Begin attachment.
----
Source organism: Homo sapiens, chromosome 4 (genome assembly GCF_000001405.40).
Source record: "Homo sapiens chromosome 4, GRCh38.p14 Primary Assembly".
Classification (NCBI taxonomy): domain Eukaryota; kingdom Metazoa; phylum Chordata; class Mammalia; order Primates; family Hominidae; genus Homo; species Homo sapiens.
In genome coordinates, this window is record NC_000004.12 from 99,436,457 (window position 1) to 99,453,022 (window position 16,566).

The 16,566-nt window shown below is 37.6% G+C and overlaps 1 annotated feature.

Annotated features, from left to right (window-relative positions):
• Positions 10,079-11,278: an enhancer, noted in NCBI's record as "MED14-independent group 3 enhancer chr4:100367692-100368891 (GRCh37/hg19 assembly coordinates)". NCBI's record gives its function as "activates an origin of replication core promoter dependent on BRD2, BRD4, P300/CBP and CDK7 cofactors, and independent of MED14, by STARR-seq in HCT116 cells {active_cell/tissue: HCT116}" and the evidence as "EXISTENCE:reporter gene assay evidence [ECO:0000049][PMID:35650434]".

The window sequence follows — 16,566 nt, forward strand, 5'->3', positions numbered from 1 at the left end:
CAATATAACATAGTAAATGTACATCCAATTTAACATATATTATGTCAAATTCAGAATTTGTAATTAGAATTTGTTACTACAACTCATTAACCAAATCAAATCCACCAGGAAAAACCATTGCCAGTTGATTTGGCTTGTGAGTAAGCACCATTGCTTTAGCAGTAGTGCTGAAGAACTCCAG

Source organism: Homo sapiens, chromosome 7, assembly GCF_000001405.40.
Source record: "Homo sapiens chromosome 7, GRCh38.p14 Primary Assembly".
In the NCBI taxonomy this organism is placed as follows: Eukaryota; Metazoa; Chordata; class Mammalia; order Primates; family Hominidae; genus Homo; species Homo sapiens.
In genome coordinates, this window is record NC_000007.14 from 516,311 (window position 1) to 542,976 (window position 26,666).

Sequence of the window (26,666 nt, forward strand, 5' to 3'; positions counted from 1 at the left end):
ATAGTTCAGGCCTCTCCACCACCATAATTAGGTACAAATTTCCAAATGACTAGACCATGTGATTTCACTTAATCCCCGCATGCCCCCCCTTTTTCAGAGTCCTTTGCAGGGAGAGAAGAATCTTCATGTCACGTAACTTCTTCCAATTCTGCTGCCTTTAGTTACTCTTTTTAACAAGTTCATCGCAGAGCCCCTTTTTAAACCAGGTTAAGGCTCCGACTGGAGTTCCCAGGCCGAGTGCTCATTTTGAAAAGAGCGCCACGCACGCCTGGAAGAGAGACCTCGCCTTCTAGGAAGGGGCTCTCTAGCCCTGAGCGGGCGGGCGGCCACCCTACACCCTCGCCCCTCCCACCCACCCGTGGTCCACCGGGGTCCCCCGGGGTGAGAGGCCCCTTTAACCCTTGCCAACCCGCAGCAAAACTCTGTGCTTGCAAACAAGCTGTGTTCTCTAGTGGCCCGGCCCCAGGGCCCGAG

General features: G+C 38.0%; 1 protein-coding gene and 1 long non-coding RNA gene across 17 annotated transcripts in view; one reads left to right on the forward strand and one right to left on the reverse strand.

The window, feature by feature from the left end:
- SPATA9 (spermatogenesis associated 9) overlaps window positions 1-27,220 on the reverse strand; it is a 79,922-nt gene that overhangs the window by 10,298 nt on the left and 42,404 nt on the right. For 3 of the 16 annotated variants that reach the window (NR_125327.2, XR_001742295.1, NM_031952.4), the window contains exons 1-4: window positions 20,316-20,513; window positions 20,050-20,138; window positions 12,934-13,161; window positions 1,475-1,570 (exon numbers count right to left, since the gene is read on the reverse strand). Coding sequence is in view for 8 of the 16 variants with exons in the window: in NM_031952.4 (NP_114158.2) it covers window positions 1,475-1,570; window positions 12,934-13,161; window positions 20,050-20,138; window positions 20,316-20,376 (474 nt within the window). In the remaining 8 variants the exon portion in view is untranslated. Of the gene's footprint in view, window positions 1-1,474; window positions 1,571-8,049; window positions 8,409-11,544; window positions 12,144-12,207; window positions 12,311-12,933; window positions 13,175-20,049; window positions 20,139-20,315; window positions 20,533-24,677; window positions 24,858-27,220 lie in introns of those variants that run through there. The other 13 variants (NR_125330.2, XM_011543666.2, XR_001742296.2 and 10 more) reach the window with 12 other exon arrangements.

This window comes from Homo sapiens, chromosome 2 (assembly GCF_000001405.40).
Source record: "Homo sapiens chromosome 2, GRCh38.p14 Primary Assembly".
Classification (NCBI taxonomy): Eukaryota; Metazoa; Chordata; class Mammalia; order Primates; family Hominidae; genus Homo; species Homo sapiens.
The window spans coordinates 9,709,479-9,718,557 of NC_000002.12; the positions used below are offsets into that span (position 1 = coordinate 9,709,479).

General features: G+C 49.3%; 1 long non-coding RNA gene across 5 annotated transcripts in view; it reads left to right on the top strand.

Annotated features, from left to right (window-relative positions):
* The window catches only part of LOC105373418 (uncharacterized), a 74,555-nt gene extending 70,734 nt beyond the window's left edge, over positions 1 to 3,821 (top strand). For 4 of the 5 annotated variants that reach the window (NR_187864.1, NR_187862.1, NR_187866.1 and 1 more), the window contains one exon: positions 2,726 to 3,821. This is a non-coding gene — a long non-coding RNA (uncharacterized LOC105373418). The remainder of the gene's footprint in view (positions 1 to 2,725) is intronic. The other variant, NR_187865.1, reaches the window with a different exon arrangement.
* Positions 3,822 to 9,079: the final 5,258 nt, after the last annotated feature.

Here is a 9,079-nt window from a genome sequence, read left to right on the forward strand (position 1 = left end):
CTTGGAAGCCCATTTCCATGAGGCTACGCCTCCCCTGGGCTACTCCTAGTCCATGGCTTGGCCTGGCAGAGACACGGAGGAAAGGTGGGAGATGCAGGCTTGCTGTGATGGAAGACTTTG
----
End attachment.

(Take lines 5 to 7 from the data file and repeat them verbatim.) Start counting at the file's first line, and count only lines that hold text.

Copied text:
The 16,566-nt window shown below is 37.6% G+C and overlaps 1 annotated feature.

Annotated features, from left to right (window-relative positions):
• Positions 10,079-11,278: an enhancer, noted in NCBI's record as "MED14-independent group 3 enhancer chr4:100367692-100368891 (GRCh37/hg19 assembly coordinates)". NCBI's record gives its function as "activates an origin of replication core promoter dependent on BRD2, BRD4, P300/CBP and CDK7 cofactors, and independent of MED14, by STARR-seq in HCT116 cells {active_cell/tissue: HCT116}" and the evidence as "EXISTENCE:reporter gene assay evidence [ECO:0000049][PMID:35650434]".